Kussmaul breathing

Magdalena Ball

The dog is snoring again.
She picks up the sound
early warning radar
pulsing through her body
in the kitchen doorway
as she struggles for oxygen.

Unlike her own harsh rasp
distorting the air around her
the animal makes
gentle, even sounds
with the occasional yip yip.

He might be chasing 
a rabbit in the Elysian Fields 
of his mind, such simple pleasures
don’t diminish her exaggerated sighs
the growing sense that for her
this is the beginning of the end. 

The sensation pervades her fingers 
as she stirs the pot, potatoes and carrots
tiny bits of meat for protein
her bones crumbling from within
her mind twisting around the fascia.

The scent is sweet,
sharp as she grabs hold
of the chair, holding tight
as if on a moving ship.
So many miles of travel
only to find herself 
back in that same dark space.

The dog looks up
his sad eyes mirroring 
something breaking in her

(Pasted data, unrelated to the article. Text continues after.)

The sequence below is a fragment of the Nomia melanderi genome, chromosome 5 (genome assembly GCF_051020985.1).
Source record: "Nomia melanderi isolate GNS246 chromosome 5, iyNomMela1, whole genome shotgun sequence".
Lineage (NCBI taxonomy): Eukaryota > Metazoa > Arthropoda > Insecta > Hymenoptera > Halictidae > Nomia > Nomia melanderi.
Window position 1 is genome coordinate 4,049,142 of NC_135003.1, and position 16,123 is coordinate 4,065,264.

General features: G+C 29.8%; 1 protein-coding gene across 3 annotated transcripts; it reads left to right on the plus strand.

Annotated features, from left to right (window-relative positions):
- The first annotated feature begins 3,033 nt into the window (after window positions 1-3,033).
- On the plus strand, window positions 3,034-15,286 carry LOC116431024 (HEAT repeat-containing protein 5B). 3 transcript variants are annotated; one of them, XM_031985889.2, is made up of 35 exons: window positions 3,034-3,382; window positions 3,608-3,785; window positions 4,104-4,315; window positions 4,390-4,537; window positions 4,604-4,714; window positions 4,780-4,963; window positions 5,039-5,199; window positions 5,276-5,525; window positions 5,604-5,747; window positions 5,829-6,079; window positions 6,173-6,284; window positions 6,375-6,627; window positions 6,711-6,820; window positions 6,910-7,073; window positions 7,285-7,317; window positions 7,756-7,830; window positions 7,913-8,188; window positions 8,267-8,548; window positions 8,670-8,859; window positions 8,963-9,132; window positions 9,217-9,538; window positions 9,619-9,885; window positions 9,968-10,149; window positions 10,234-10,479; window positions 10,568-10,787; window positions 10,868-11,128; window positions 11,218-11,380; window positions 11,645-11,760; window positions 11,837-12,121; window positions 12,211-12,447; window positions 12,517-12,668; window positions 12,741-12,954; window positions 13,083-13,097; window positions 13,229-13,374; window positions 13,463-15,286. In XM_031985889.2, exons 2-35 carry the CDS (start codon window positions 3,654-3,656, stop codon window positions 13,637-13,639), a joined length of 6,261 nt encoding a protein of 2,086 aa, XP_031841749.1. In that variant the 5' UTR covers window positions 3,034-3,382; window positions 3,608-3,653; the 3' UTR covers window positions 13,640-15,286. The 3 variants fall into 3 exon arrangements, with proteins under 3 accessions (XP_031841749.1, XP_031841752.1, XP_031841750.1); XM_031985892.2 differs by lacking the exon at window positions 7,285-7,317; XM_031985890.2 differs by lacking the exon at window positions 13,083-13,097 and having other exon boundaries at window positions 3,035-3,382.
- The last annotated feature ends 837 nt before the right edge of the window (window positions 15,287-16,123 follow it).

but not quite yet.

He knows what is coming. 



Magdalena Ball is a novelist, poet, reviewer and interviewer, and is Managing Editor of Compulsive Reader.  She has been widely published in literary journals, anthologies, and online, and is the author of several published books of poetry and fiction, including, most recently Unreliable Narratives (Girls on Key Press, 2019). A new book titled Density of Compact Bone, is forthcoming from Ginninderra Press in late 2021. 

Contextual essay: My great-grandmother, about whom I am researching and writing, died at the age of 54 (younger than I am now) from complications as a result of diabetes.  Her condition went untreated—she only found out she had diabetes when she stopped being able to see, not long before she died.  Kussmaul breathing is a type of hyperventilation that occurs when the body goes into acidosis, often associated with diabetes.  Dogs are said to be able to identify a diabetic attack due to the scent of ketones on the breath. In my great-grandmother’s case, her breathing would have become laboured as she struggled to push through the illness that was crippling her. I wanted to explore the idea that, in the non-linguistic intelligence dogs have, he knew that his owner was ill, and that the simple solidity of his presence would be comforting.

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